Arch Coal, the second-largest U.S. coal miner and a key supplier to Minnesota utilities, filed for Chapter 11 bankruptcy protection on Monday with a plan to cut $4.5 billion in debt from its balance sheet in the midst of a prolonged downturn in the coal industry.
Missouri-based Arch Coal has been saddled with debt since its $3.4 billion acquisition of International Coal Group in 2011, which came at the peak of coal prices.
A subsequent sharp drop in prices, stricter pollution controls and increasing competition from natural gas has made it difficult for heavily indebted producers like Arch Coal to overhaul their balance sheets.
Arch said on Monday it has an agreement with more than 50 percent of its first-lien lenders for its debt-cutting plan and enough capital to run its operations smoothly throughout the restructuring process.
"After carefully evaluating our options, we determined that implementing these agreements through a court-supervised process represents the best way to solidify our financial position and strengthen our balance sheet," Chairman and Chief Executive John Eaves said in a statement.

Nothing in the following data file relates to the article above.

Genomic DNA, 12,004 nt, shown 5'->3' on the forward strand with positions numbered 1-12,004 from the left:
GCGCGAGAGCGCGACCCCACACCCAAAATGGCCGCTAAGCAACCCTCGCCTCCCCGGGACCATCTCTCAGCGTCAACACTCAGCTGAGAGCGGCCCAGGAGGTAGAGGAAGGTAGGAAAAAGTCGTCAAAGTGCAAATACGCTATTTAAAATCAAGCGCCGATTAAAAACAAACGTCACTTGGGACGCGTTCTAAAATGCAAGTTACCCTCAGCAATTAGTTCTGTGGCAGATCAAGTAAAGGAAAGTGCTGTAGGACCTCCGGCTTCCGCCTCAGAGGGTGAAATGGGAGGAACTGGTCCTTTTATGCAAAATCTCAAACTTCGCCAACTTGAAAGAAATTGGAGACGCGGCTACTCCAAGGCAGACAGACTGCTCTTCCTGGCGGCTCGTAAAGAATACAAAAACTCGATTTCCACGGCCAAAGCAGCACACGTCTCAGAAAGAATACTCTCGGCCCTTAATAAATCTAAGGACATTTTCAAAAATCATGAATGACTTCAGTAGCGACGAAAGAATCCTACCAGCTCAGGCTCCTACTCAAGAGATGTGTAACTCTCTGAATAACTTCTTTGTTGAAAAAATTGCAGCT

The company expects mining operations and customer shipments to continue uninterrupted.
Shares in leading U.S. coal producer Peabody were down 16.3 percent at $5.58, reaching a record low.
Producers accounting for more than 25 percent of U.S. coal are currently in bankruptcy, based on 2013 government figures of major U.S. coal companies' production.
Arch Coal's move follows Chapter 11 filings by coal rivals Walter Energy Inc., Alpha Natural Resources Inc. and Patriot Coal last year.
Arch Coal was widely expected to go bankrupt after delaying a $90 million interest payment due in December.
In November, it reported a $2 billion third-quarter net loss and said it could have trouble servicing its debt.
The company had ended a proposed debt swap previously, seen as key to delaying the prospects of bankruptcy, after opposition from a group of senior lenders who said that the terms of the deal jeopardized their return.